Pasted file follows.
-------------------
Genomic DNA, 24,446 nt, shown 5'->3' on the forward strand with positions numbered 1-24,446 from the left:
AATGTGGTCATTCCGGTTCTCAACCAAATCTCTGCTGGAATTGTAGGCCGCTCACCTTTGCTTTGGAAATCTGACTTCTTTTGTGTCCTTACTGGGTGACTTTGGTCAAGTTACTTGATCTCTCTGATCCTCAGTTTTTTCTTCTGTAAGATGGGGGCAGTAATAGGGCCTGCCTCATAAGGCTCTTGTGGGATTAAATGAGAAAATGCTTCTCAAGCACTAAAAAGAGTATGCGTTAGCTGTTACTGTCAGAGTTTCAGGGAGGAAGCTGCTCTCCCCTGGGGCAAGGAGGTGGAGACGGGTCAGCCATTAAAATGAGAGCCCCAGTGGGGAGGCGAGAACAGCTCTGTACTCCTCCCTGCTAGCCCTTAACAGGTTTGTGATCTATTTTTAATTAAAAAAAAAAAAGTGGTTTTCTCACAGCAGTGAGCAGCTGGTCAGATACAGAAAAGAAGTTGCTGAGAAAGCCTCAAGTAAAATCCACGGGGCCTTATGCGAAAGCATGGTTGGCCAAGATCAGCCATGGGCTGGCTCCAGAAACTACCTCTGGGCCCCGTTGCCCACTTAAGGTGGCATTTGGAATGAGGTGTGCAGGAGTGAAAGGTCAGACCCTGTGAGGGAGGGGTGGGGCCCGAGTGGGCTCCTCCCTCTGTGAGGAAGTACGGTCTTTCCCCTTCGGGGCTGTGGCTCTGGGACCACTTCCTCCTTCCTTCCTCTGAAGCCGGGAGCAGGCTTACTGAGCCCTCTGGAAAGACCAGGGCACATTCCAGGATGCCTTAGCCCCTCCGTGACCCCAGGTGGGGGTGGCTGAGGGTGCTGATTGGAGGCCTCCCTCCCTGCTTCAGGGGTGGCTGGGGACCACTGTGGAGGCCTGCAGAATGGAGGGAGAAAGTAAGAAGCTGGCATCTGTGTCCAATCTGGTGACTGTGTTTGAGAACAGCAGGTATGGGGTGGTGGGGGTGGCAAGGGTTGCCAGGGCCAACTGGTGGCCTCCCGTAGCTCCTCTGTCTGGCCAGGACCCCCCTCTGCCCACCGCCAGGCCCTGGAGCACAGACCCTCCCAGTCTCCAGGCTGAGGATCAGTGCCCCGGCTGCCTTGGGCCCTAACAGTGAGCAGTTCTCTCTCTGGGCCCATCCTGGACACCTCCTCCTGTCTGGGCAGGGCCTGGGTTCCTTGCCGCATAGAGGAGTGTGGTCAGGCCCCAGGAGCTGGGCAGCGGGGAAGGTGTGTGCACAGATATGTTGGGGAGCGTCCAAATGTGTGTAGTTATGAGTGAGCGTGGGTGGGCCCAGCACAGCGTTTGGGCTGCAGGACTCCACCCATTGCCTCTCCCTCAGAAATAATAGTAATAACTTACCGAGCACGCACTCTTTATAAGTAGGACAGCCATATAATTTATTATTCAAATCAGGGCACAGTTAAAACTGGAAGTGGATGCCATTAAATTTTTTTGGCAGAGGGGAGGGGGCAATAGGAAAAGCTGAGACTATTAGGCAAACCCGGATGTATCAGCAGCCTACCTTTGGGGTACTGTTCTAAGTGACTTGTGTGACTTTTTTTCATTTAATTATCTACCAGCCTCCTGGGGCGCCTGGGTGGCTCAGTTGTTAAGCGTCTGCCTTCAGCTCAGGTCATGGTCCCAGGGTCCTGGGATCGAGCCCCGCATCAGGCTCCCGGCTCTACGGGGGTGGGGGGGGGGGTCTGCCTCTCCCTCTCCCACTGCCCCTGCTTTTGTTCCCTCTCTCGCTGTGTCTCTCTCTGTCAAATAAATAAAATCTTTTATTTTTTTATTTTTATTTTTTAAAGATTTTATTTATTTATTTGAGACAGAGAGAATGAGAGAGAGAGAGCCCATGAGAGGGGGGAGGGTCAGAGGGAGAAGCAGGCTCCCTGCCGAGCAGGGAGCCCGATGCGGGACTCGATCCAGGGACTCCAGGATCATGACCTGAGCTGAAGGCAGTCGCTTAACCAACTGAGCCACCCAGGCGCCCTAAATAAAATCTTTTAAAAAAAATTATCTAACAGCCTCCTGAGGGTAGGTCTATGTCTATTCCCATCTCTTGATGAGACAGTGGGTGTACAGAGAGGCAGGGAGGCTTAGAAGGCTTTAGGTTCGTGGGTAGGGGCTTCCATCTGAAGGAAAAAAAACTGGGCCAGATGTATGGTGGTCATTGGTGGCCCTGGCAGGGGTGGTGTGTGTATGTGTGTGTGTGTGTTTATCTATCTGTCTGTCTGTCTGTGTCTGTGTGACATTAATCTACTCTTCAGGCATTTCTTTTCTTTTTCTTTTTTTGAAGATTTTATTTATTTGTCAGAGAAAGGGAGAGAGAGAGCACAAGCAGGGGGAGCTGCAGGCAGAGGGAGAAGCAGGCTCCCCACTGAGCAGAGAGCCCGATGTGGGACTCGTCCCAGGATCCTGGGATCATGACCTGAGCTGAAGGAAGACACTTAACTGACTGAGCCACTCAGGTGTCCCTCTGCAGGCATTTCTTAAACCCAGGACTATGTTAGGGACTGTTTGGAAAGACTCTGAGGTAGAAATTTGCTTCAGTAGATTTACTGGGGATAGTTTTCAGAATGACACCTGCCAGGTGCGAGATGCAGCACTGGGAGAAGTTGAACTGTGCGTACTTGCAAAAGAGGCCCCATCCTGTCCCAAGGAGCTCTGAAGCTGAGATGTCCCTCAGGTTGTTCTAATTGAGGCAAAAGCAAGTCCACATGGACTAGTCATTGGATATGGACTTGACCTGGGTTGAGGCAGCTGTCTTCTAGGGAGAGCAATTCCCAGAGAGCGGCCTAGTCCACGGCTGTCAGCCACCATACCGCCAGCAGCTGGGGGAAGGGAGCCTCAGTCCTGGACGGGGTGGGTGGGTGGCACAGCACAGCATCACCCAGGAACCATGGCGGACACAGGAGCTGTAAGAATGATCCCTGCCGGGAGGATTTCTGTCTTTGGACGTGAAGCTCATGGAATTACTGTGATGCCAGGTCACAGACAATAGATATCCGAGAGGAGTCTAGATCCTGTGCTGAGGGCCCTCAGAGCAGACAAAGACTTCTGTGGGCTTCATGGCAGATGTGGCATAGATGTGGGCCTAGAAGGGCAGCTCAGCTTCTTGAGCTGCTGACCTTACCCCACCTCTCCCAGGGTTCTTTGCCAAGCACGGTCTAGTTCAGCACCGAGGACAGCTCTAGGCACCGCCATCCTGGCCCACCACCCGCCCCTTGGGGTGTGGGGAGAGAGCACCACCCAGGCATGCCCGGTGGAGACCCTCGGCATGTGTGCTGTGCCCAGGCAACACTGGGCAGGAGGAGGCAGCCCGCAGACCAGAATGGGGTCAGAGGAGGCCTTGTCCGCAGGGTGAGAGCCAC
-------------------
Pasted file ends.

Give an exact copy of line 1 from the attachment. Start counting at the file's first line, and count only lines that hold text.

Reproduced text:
Genomic DNA, 24,446 nt, shown 5'->3' on the forward strand with positions numbered 1-24,446 from the left: